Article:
Sunday, January 30, 2011

Pet Sitters associations membership- worth it?


Dear Labby- I am a reader of your pet sitting blog and had a question for you.  I have just started my own dog running, dog walking and pet sitting business.  I am looking to secure insurance and was curious if you saw a reason to join Pet Sitters Associates LLC AND Pet Sitters International?  It seems Pet Sitters Associates offers insurance at a much lower rate than PSI but I see that you are a member of both.  Any reason why the huge difference in insurance cost between the two?  From what I can tell, membership in Associates LLC is somewhere under $200 and includes insurance while PSI is $140 plus for membership and then around $400 for insurance.

Thanks for your help!

Beth

Dear Beth:
Good question- I have my insurance through Pet Sitters Assoc. for exactly that reason. It is cheaper. PSI tries to sell you on the benefits of membership, and if you are a new petsitter, their magazine is nice and so are their certification classes, etc. Pet Sitters Assoc is purely insurance, no other marketing foo foo stuff. One thing that got on my nerves with PSI is that they are ALWAYS selling you something. Their magazine and website are marketing tools, and I have sometimes wondered about the educational benefits of PSI's articles, as I discuss in this post about caring for horses. So maybe if you don't have much experience, PSI is good. I was a member for two years, then decided I didn't need it. 

You can buy your insurance from PSA, and just be a member of PSI, which was what I did.

Both have a referral service- PSA's is $10 a year, PSI's comes with your membership.

Hope this helps!

Sincerely, 

Labby

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© 2010 Terry Albert. All Rights Reserved.

Wednesday, January 19, 2011

Follow-up to Bella the Cavalier's story

The Thornton family with their dogs and a few of mine!
Last September I had the scare of a lifetime when a 14 year old Cavalier King Charles Spaniel named Bella had seizures on a Saturday afternoon. Her owners were out the country, and I was in charge of life and death decisions. I wrote about it here.

I am happy to update you, as today Bella celebrates her 15th birthday. Her owner, Kim Thornton, wrote this blog about Bella's health challenges and miraculous recoveries. I am so grateful everything worked out okay. I am also grateful that Kim trusted me with her precious pet. There is no greater compliment.

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© 2010 Terry Albert. All Rights Reserved.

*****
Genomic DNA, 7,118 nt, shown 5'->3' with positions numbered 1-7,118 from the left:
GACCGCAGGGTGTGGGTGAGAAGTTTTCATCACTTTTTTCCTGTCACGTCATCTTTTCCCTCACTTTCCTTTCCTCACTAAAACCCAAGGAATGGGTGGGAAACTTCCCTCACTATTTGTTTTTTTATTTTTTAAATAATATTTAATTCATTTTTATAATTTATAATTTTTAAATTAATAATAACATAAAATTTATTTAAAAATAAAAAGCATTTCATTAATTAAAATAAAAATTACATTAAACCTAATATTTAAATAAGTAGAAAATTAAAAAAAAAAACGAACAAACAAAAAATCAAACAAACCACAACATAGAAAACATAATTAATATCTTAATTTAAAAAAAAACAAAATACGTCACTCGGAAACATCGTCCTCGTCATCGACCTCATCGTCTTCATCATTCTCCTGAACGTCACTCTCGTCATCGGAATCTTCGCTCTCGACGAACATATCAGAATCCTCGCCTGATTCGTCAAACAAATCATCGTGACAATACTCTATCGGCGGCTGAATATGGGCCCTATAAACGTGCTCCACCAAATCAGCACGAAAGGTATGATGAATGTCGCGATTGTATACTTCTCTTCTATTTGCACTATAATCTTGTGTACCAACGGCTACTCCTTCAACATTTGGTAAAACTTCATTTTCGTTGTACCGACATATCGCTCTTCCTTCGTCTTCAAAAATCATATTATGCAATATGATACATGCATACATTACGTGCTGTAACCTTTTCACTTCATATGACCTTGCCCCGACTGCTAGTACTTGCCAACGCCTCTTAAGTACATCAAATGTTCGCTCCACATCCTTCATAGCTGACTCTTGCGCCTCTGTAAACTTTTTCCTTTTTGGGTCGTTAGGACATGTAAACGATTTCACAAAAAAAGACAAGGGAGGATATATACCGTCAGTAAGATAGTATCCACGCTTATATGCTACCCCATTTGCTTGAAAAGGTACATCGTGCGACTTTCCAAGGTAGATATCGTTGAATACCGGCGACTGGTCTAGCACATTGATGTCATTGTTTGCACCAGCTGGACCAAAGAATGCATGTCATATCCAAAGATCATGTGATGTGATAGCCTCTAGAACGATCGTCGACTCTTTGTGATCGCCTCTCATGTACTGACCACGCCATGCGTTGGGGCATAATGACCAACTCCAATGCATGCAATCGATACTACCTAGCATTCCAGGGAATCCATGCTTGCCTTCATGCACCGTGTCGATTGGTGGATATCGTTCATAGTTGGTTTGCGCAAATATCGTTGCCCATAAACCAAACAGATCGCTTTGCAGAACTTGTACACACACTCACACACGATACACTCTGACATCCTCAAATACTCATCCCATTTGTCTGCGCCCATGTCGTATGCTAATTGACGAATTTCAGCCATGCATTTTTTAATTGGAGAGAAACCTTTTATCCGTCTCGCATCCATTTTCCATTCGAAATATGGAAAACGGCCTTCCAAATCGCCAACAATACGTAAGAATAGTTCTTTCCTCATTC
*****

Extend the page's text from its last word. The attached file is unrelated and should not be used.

Monday, January 17, 2011

Followup to previous post about Petco Unleashed

In a previous post in May of last year, I reported that an owner of a dog daycare in Massachusetts was suing Petco over the name of  new upscale boutique chain, Petco Unleashed. Unleashed Doggie Daycare has lost the suit. The judge pointed out that there hundreds of companies across the US that use the term "unleashed." Too bad they couldn't all band together for a class action lawsuit. Then again, the little guy rarely wins against the corporate giant. But Unleashed Doggie Daycare does get to keep his name, and appears to still be in business.

Here's the story:
http://bostonipblog.typepad.com/dmass-ip-blog/2010/12/petco-unleashed.html

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© 2010 Terry Albert. All Rights Reserved.

Sunday, January 16, 2011

Independent Contractors and the IRS

Dear Labby,
How do I go about adding "Independent Contractors" to my pet sitting business and avoid having them being classified as "Employees"? This has not been an issue in 2010, my first year in business, but I can see a need coming in 2011.
Any advice you can give would be most helpful ... thx!  Cynthia

Dear Cynthia,
Excellent question! Here are the guidelines I have followed:

• ICs invoice me for their work, clients pay me. IC usually picks up the check and gives or sends it to me, or I bill to client's credit card.
• Clients book through me
• I do not supply any materials like crates, food, etc. or reimburse for gas. I do supply forms and all have my business name on them.
• ICs buy their own insurance- though I am able to add them on my policy at a reduced rate, they pay it.
• ICs must file their own Schedule C on their taxes, and I supply a 1099 form to them at the end of the year
• ICs are able to pursue their own clients separate from mine, under their own business name
• ICs sign a non-solicitation agreement, in other words they can't suddenly convert one of my clients into theirs. The agreement also states that they understand they are an Independent Contractor and responsible for their own taxes, insurance and expenses.

For a more official answer, the IRS has guidelines posted on their website, and each state has its own requirements also. For example, here is California’s site: http://www.taxes.ca.gov/iCorE.bus.shtml

From the IRS website:
If you paid someone who is not your employee, such as a subcontractor, attorney or accountant $600 or more for services provided during the year, a Form 1099-MISC (PDF) needs to be completed, and a copy of 1099-MISC (PDF) must be provided to the independent contractor by January 31 of the year following payment. You must also send a copy of this form to the IRS by February 28.

Good luck with your pet sitting business in 2011!

Sincerely,
Labby

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